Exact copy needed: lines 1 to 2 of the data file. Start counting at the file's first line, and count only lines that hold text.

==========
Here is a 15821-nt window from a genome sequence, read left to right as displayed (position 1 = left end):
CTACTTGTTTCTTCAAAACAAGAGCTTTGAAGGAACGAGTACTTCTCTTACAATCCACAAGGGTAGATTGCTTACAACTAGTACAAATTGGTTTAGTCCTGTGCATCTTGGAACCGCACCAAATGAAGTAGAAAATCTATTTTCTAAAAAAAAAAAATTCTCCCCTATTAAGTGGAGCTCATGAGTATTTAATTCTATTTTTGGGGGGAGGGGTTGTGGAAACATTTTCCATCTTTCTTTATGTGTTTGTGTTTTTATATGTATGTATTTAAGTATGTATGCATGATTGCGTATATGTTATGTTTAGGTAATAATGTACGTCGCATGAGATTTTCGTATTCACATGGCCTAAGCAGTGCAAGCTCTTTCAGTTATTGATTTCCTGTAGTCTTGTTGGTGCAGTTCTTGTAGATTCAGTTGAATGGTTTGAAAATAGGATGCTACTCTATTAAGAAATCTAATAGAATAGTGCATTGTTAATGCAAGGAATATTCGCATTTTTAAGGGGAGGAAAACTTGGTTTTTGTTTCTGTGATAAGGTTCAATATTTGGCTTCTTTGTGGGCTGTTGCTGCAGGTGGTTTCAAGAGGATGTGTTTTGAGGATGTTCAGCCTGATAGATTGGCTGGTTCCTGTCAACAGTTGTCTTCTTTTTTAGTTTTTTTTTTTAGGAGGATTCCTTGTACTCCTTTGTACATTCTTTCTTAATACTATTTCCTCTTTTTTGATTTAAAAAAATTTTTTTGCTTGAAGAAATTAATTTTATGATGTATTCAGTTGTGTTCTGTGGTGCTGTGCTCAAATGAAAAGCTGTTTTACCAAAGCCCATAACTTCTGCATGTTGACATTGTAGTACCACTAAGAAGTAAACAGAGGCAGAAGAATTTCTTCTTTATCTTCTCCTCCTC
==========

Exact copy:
Here is a 15821-nt window from a genome sequence, read left to right as displayed (position 1 = left end):
CTACTTGTTTCTTCAAAACAAGAGCTTTGAAGGAACGAGTACTTCTCTTACAATCCACAAGGGTAGATTGCTTACAACTAGTACAAATTGGTTTAGTCCTGTGCATCTTGGAACCGCACCAAATGAAGTAGAAAATCTATTTTCTAAAAAAAAAAAATTCTCCCCTATTAAGTGGAGCTCATGAGTATTTAATTCTATTTTTGGGGGGAGGGGTTGTGGAAACATTTTCCATCTTTCTTTATGTGTTTGTGTTTTTATATGTATGTATTTAAGTATGTATGCATGATTGCGTATATGTTATGTTTAGGTAATAATGTACGTCGCATGAGATTTTCGTATTCACATGGCCTAAGCAGTGCAAGCTCTTTCAGTTATTGATTTCCTGTAGTCTTGTTGGTGCAGTTCTTGTAGATTCAGTTGAATGGTTTGAAAATAGGATGCTACTCTATTAAGAAATCTAATAGAATAGTGCATTGTTAATGCAAGGAATATTCGCATTTTTAAGGGGAGGAAAACTTGGTTTTTGTTTCTGTGATAAGGTTCAATATTTGGCTTCTTTGTGGGCTGTTGCTGCAGGTGGTTTCAAGAGGATGTGTTTTGAGGATGTTCAGCCTGATAGATTGGCTGGTTCCTGTCAACAGTTGTCTTCTTTTTTAGTTTTTTTTTTTAGGAGGATTCCTTGTACTCCTTTGTACATTCTTTCTTAATACTATTTCCTCTTTTTTGATTTAAAAAAATTTTTTTGCTTGAAGAAATTAATTTTATGATGTATTCAGTTGTGTTCTGTGGTGCTGTGCTCAAATGAAAAGCTGTTTTACCAAAGCCCATAACTTCTGCATGTTGACATTGTAGTACCACTAAGAAGTAAACAGAGGCAGAAGAATTTCTTCTTTATCTTCTCCTCCTC